The proposed agile assessment model consists of two fundamental elements: principles and clusters. Principles are, as the name suggests, a set of abstract notions that are essential to the agile software development methodology. Clusters on the other hand, are the semantic classifications of the practices of agile software development methodology within the principles. The proposed model has five principles and eighteen clusters within those principles. Its structure is established by the following procedure: Initially, principles that are capable of capturing and reflecting the agile reality of an organization are extracted from the twelve notable agile assessment models. These twelve models are the prominent models among the 40+ models we have examined in our previous research [1]. While establishing these principles, we considered the critical views on the principles of the Agile Manifesto in an alignment with Meyer [13] and the degree of acceptance of these principles in the scientific literature. As a result, for the initial structure of the proposed model, a condensed set of five principles that are essentially derived from the Agile Manifesto are constructed as-is, based on the well received proposal of Sidky et al. [8]. Following that, the practices of agile software development methodology that are either implicitly or explicitly mentioned within these twelve models analyzed in our literature study are systematically extracted. Because some of these twelve models (e.g., Turetken et al. [14]) build up on one other (e.g., Sidky et al. [8]), or some (e.g., Patel and Ramachandran [15]) reuse certain practices such as “User stories are written.” from another (e.g., Nawrocki et al. [16]), the identified duplicates in collected practices are discarded. Additionally, since the scope of the proposed model is beyond any agile software development framework, in the cases where models developed specifically towards a certain framework (e.g., Turetken et al. [14]), the framework specific practices are as well left out. In the end, to form the preliminary structure of the proposed agile assessment model in this paper, the remaining practices were classified under five principles, and with respect to their conceptual proximity to each other, were clustered underneath those five practices. As discussed in Sect. 2, establishing this overarching model structure encompass the initial steps of the model development. The resulting structure can be depicted in Fig. 1.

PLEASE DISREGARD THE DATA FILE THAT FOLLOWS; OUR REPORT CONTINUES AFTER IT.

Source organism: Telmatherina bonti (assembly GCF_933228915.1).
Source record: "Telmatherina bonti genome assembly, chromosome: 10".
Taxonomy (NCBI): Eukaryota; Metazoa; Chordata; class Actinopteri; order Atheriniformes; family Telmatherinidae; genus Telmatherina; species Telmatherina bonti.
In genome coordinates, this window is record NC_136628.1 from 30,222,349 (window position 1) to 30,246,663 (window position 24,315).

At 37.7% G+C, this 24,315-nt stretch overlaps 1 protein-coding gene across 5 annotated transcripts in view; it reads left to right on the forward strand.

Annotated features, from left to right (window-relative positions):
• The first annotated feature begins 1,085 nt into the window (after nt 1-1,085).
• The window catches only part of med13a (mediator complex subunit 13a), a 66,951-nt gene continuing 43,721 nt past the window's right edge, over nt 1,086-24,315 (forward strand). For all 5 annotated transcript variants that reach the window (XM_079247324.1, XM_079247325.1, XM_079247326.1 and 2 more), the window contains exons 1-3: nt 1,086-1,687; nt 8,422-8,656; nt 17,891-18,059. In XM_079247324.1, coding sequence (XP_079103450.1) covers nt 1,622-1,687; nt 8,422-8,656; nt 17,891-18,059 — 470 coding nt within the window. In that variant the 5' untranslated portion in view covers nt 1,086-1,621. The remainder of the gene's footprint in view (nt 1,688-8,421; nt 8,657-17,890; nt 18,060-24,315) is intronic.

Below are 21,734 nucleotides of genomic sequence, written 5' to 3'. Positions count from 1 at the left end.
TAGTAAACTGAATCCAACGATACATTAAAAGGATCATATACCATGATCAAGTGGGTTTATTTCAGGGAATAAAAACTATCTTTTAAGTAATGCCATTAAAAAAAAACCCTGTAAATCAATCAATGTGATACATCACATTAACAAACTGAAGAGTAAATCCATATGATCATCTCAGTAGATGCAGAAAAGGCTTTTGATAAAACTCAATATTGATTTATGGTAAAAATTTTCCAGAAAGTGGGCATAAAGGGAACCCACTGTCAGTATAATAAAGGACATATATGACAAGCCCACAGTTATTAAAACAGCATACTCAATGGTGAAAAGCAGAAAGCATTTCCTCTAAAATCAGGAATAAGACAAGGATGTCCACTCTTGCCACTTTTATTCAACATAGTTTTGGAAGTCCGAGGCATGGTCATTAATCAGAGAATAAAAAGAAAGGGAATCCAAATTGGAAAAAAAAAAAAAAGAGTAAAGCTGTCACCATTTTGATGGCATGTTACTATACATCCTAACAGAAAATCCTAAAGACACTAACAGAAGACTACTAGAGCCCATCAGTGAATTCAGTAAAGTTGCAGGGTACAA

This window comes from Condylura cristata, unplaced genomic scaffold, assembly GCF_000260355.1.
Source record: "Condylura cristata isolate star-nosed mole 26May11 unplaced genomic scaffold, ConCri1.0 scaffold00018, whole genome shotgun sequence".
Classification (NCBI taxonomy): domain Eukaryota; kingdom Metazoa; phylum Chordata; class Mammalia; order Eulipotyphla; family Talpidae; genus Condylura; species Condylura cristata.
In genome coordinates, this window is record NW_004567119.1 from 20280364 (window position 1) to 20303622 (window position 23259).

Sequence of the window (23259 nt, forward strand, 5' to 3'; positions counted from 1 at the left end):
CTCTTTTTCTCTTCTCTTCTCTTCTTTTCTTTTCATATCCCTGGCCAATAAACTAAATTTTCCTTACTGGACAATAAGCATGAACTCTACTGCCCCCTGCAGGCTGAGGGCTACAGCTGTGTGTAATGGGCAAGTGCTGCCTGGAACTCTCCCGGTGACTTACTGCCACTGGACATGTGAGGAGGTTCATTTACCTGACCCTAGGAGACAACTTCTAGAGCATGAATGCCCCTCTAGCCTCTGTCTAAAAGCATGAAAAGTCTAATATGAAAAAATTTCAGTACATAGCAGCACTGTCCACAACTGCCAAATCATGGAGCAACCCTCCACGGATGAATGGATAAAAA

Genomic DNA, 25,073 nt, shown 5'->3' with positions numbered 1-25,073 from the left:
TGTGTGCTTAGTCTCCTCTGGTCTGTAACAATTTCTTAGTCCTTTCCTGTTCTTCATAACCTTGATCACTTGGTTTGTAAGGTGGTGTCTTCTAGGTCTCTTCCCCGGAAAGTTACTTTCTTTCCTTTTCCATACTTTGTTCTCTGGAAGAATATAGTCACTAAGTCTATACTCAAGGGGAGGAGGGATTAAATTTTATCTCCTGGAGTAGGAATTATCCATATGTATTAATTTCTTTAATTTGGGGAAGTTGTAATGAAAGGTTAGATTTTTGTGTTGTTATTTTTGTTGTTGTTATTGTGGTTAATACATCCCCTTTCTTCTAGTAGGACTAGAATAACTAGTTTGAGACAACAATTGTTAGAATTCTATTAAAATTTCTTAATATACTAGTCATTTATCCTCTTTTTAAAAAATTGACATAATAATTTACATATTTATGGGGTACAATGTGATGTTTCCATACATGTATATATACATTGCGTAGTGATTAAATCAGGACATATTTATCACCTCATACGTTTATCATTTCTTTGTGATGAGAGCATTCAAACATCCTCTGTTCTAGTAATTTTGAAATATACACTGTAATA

Fig. 1.